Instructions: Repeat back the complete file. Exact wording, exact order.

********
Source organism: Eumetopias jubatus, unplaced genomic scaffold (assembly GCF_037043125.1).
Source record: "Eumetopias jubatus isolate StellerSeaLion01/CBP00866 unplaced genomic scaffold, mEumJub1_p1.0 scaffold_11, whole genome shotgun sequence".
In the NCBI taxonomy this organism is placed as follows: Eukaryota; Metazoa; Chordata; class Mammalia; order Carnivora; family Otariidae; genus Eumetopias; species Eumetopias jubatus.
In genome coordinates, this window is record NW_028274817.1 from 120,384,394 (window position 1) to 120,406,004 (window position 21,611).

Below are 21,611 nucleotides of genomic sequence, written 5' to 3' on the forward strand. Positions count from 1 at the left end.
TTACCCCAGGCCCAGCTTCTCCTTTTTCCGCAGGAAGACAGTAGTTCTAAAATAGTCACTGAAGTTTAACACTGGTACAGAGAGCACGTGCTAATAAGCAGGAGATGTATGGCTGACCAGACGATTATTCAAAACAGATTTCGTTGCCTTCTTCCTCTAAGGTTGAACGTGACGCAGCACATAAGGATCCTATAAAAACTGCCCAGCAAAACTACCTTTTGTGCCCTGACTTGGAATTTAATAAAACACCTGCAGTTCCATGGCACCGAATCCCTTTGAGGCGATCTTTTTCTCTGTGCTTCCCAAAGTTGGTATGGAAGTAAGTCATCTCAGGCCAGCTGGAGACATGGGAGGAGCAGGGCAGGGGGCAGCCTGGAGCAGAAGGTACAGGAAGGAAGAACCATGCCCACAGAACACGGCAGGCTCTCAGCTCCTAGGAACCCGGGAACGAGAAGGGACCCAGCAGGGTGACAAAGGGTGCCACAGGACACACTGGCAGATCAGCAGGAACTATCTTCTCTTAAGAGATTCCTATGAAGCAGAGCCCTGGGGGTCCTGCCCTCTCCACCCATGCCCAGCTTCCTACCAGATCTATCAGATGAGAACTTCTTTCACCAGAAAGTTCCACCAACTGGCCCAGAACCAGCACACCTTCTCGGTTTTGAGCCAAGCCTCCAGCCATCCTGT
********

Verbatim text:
Source organism: Eumetopias jubatus, unplaced genomic scaffold (assembly GCF_037043125.1).
Source record: "Eumetopias jubatus isolate StellerSeaLion01/CBP00866 unplaced genomic scaffold, mEumJub1_p1.0 scaffold_11, whole genome shotgun sequence".
In the NCBI taxonomy this organism is placed as follows: Eukaryota; Metazoa; Chordata; class Mammalia; order Carnivora; family Otariidae; genus Eumetopias; species Eumetopias jubatus.
In genome coordinates, this window is record NW_028274817.1 from 120,384,394 (window position 1) to 120,406,004 (window position 21,611).

Below are 21,611 nucleotides of genomic sequence, written 5' to 3' on the forward strand. Positions count from 1 at the left end.
TTACCCCAGGCCCAGCTTCTCCTTTTTCCGCAGGAAGACAGTAGTTCTAAAATAGTCACTGAAGTTTAACACTGGTACAGAGAGCACGTGCTAATAAGCAGGAGATGTATGGCTGACCAGACGATTATTCAAAACAGATTTCGTTGCCTTCTTCCTCTAAGGTTGAACGTGACGCAGCACATAAGGATCCTATAAAAACTGCCCAGCAAAACTACCTTTTGTGCCCTGACTTGGAATTTAATAAAACACCTGCAGTTCCATGGCACCGAATCCCTTTGAGGCGATCTTTTTCTCTGTGCTTCCCAAAGTTGGTATGGAAGTAAGTCATCTCAGGCCAGCTGGAGACATGGGAGGAGCAGGGCAGGGGGCAGCCTGGAGCAGAAGGTACAGGAAGGAAGAACCATGCCCACAGAACACGGCAGGCTCTCAGCTCCTAGGAACCCGGGAACGAGAAGGGACCCAGCAGGGTGACAAAGGGTGCCACAGGACACACTGGCAGATCAGCAGGAACTATCTTCTCTTAAGAGATTCCTATGAAGCAGAGCCCTGGGGGTCCTGCCCTCTCCACCCATGCCCAGCTTCCTACCAGATCTATCAGATGAGAACTTCTTTCACCAGAAAGTTCCACCAACTGGCCCAGAACCAGCACACCTTCTCGGTTTTGAGCCAAGCCTCCAGCCATCCTGT